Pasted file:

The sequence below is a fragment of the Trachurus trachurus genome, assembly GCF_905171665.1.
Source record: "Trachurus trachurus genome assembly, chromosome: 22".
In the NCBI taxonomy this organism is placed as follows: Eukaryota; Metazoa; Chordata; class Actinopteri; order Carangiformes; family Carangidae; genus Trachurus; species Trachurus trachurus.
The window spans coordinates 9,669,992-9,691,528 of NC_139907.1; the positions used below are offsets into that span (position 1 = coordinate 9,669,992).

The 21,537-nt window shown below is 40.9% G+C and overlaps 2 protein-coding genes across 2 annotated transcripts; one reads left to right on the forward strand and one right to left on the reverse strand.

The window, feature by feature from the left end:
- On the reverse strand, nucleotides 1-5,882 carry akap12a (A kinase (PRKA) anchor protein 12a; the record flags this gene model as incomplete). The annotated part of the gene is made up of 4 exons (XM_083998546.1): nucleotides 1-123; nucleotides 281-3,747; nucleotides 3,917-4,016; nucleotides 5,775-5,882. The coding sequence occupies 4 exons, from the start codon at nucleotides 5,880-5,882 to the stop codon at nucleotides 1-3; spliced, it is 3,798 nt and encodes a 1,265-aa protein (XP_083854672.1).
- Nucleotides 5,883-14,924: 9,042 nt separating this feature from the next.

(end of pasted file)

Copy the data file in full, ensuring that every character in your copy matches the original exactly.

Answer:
The sequence below is a fragment of the Trachurus trachurus genome, assembly GCF_905171665.1.
Source record: "Trachurus trachurus genome assembly, chromosome: 22".
In the NCBI taxonomy this organism is placed as follows: Eukaryota; Metazoa; Chordata; class Actinopteri; order Carangiformes; family Carangidae; genus Trachurus; species Trachurus trachurus.
The window spans coordinates 9,669,992-9,691,528 of NC_139907.1; the positions used below are offsets into that span (position 1 = coordinate 9,669,992).

The 21,537-nt window shown below is 40.9% G+C and overlaps 2 protein-coding genes across 2 annotated transcripts; one reads left to right on the forward strand and one right to left on the reverse strand.

The window, feature by feature from the left end:
- On the reverse strand, nucleotides 1-5,882 carry akap12a (A kinase (PRKA) anchor protein 12a; the record flags this gene model as incomplete). The annotated part of the gene is made up of 4 exons (XM_083998546.1): nucleotides 1-123; nucleotides 281-3,747; nucleotides 3,917-4,016; nucleotides 5,775-5,882. The coding sequence occupies 4 exons, from the start codon at nucleotides 5,880-5,882 to the stop codon at nucleotides 1-3; spliced, it is 3,798 nt and encodes a 1,265-aa protein (XP_083854672.1).
- Nucleotides 5,883-14,924: 9,042 nt separating this feature from the next.